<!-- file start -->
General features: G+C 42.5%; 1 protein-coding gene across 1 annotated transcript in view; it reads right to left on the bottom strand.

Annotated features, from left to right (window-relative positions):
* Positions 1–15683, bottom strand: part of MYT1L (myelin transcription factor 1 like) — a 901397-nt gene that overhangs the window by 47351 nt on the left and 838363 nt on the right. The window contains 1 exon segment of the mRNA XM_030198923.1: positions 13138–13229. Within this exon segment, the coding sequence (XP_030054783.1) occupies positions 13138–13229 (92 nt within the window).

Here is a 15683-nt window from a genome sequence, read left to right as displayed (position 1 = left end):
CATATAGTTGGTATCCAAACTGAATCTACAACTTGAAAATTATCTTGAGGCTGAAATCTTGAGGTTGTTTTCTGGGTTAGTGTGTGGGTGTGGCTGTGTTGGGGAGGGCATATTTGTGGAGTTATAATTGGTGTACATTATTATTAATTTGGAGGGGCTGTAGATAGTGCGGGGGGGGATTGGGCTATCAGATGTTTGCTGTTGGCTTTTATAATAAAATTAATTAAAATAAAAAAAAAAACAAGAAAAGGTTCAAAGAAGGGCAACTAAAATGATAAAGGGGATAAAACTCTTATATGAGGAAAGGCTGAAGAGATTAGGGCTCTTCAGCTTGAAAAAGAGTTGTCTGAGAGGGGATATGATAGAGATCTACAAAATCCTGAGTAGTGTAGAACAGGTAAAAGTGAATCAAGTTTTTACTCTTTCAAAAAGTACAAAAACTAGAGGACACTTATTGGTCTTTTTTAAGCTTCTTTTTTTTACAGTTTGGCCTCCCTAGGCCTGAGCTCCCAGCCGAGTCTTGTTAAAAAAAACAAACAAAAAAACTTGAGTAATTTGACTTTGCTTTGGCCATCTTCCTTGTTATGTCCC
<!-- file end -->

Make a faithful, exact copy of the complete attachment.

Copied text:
General features: G+C 42.5%; 1 protein-coding gene across 1 annotated transcript in view; it reads right to left on the bottom strand.

Annotated features, from left to right (window-relative positions):
* Positions 1–15683, bottom strand: part of MYT1L (myelin transcription factor 1 like) — a 901397-nt gene that overhangs the window by 47351 nt on the left and 838363 nt on the right. The window contains 1 exon segment of the mRNA XM_030198923.1: positions 13138–13229. Within this exon segment, the coding sequence (XP_030054783.1) occupies positions 13138–13229 (92 nt within the window).

Here is a 15683-nt window from a genome sequence, read left to right as displayed (position 1 = left end):
CATATAGTTGGTATCCAAACTGAATCTACAACTTGAAAATTATCTTGAGGCTGAAATCTTGAGGTTGTTTTCTGGGTTAGTGTGTGGGTGTGGCTGTGTTGGGGAGGGCATATTTGTGGAGTTATAATTGGTGTACATTATTATTAATTTGGAGGGGCTGTAGATAGTGCGGGGGGGGATTGGGCTATCAGATGTTTGCTGTTGGCTTTTATAATAAAATTAATTAAAATAAAAAAAAAAACAAGAAAAGGTTCAAAGAAGGGCAACTAAAATGATAAAGGGGATAAAACTCTTATATGAGGAAAGGCTGAAGAGATTAGGGCTCTTCAGCTTGAAAAAGAGTTGTCTGAGAGGGGATATGATAGAGATCTACAAAATCCTGAGTAGTGTAGAACAGGTAAAAGTGAATCAAGTTTTTACTCTTTCAAAAAGTACAAAAACTAGAGGACACTTATTGGTCTTTTTTAAGCTTCTTTTTTTTACAGTTTGGCCTCCCTAGGCCTGAGCTCCCAGCCGAGTCTTGTTAAAAAAAACAAACAAAAAAACTTGAGTAATTTGACTTTGCTTTGGCCATCTTCCTTGTTATGTCCC